Renaissance Florence will soon take centre stage in the panorama of cultural events in New York thanks with the exhibition “Sculpture in the Age of Donatello: Renaissance masterpieces from Florence Cathedral”. The exhibition opens on 20 February 2015 at the Museum of Biblical Art (MOBIA).
Organized in collaboration with the Museo dell’Opera di Santa Maria del Fiore in Florence, it features 23 sculptures created for the Florence Cathedral (il Duomo) in the 15th century by artists of the stature of Donatello, Filippo Brunelleschi, Luca della Robbia, and Nanni di Banco.
The exhibition is co-curated by Mons. Timothy Verdon, director of the Museo dell’Opera del Duomo in Florence, and Daniel Zolli, a Donatello scholar at Harvard University. It will run until June 14, 2015, concluding the tenth anniversary celebrations of the museum’s founding.
“This is an unprecedented opportunity for the public to explore the essence of the Italian Renaissance”, said Italian Ambassador Claudio Bisogniero, “which, thanks to the works on display, is in perfect harmony with the perpetual dialogue between art and religion that the MOBIA is strongly committed to explore and enrich”.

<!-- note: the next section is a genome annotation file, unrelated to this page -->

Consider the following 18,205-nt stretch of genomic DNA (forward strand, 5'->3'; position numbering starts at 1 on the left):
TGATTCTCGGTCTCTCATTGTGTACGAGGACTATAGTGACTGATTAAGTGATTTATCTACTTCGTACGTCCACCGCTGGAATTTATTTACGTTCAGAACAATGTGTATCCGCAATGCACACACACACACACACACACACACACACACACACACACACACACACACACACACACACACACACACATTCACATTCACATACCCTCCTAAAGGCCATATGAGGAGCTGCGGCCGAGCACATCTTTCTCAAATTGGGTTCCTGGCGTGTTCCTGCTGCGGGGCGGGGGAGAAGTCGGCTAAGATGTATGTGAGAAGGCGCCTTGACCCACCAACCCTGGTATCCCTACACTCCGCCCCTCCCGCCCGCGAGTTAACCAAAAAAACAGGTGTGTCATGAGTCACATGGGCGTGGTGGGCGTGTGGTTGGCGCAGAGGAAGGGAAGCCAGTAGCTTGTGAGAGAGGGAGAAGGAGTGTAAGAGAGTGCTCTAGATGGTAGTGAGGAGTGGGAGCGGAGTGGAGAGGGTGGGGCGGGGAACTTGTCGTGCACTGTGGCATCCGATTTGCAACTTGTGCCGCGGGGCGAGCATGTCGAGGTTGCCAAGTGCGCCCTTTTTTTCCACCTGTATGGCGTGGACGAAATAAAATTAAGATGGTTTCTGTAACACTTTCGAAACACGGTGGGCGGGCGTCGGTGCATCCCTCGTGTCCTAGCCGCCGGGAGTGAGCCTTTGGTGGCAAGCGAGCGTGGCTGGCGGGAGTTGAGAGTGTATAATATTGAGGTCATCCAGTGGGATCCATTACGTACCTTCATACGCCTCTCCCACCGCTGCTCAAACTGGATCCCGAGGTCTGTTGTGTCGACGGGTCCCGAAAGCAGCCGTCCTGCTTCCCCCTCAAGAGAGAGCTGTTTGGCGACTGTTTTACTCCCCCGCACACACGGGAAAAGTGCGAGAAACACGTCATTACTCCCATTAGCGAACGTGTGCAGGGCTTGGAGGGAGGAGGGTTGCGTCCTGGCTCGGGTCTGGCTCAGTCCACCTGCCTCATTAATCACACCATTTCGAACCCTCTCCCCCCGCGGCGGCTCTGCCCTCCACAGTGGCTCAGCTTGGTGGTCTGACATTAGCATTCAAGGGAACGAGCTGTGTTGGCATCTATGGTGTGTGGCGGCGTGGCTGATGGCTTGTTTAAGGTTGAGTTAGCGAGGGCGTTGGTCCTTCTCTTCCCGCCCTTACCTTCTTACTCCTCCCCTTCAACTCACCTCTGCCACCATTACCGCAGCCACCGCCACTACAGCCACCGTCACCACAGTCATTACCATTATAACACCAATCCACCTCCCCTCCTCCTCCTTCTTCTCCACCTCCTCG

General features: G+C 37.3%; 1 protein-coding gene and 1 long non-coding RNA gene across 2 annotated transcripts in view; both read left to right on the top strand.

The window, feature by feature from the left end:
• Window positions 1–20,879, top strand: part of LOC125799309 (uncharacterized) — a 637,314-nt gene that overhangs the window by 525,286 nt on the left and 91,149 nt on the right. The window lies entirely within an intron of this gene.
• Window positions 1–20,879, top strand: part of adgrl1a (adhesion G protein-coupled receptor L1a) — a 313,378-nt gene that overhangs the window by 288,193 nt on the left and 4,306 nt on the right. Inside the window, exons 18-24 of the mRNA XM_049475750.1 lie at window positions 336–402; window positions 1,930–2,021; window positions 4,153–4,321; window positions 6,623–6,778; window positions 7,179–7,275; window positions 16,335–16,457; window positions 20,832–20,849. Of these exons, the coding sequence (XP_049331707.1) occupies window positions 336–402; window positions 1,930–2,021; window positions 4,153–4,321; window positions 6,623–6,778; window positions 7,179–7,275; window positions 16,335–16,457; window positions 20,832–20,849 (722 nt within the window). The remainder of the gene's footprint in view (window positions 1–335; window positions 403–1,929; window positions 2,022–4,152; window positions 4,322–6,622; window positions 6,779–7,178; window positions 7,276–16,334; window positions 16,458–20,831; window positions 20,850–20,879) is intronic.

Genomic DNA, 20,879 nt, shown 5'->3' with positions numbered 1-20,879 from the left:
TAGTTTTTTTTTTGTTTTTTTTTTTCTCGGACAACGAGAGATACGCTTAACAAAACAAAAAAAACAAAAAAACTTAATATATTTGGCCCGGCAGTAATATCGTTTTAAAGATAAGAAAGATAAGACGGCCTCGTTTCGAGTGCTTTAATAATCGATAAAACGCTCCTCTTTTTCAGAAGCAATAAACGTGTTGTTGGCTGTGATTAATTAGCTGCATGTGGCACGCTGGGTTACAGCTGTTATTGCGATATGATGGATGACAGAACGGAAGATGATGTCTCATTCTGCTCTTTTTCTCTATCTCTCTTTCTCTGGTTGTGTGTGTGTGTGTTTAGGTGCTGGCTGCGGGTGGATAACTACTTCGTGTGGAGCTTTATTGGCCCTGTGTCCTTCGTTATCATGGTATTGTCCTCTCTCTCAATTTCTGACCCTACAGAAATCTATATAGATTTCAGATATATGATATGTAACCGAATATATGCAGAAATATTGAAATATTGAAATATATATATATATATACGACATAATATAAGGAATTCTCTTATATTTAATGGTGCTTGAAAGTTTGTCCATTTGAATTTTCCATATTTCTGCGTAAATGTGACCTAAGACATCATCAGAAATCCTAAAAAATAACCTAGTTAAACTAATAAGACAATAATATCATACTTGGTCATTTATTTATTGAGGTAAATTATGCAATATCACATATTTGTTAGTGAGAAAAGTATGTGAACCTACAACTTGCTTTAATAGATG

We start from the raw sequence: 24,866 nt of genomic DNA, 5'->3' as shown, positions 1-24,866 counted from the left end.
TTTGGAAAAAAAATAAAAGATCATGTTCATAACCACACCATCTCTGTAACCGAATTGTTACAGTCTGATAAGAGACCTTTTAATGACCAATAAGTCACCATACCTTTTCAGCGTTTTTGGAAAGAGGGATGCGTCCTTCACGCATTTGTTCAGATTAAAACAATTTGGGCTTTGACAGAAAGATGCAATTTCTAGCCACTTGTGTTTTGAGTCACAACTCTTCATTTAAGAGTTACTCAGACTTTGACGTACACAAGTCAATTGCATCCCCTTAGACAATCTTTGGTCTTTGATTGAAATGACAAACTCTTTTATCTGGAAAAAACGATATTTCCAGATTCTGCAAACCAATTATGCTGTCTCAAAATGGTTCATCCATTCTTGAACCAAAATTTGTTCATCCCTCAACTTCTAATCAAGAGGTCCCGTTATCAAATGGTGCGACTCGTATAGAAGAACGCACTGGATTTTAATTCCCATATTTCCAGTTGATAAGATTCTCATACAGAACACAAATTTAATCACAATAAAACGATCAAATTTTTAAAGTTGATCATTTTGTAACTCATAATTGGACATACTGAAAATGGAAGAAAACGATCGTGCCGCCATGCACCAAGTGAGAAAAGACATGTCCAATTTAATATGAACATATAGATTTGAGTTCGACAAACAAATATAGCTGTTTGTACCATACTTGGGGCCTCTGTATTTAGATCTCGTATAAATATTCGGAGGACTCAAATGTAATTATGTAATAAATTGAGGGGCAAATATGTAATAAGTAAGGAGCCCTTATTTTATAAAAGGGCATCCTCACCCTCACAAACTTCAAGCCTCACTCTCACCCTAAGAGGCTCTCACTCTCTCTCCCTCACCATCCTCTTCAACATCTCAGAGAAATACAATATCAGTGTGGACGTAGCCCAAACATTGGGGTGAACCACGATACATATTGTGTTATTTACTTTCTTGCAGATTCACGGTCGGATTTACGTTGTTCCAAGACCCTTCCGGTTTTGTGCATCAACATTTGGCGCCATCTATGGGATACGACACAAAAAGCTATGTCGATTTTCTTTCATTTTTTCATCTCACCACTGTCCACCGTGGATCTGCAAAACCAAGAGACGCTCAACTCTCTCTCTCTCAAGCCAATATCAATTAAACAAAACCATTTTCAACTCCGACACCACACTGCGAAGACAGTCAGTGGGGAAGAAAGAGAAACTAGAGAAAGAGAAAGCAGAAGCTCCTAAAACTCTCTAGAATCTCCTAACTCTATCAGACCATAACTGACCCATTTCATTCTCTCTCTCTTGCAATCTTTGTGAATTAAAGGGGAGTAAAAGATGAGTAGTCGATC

Leonardo da Vinci and the Idea of Beauty
Leonardo da Vinci will be the “star” of an exhibition opening on 21 February and running until 5 April 2015 at the Muscarelle Museum at the College of William & Mary in Williamsburg, Virginia. Entitled “Leonardo da Vinci and the Idea of Beauty”, the exhibition was organized in collaboration with Rome’s MetaMorfosi Cultural Society and with the patronage of the Embassy of Italy in Washington. The show will play on the contrast of the idea of beauty as portrayed in the works of Leonardo and his “rival” Michelangelo.
There will be over 25 magnificent drawings by Leonardo lent by the Uffizi in Florence and the Royal Library of Turin, including sketches drawn from the Codex on the Flight of Birds and a recently discovered self-portrait of the Renaissance artist at age 53 that is being exhibited for the first time ever in the United States. The exhibition will also include eight drawings by Michelangelo selected from the Casa Buonarroti collection in Florence.
“A show not to be missed that once again speaks of the historic competition between two unquestioned geniuses, each with his own way of thinking and of representing beauty”, said the Italian Ambassador, Claudio Bisogniero. “The collaboration with the Muscarelle Museum at William & Mary, an important partner here in the United States, is one example of the incredible web of on-going relationships between cultural institutions in Italy and those in the United States that the Ministry of Foreign Affairs and the Embassy of Italy in Washington are pledged to promoting and supporting”.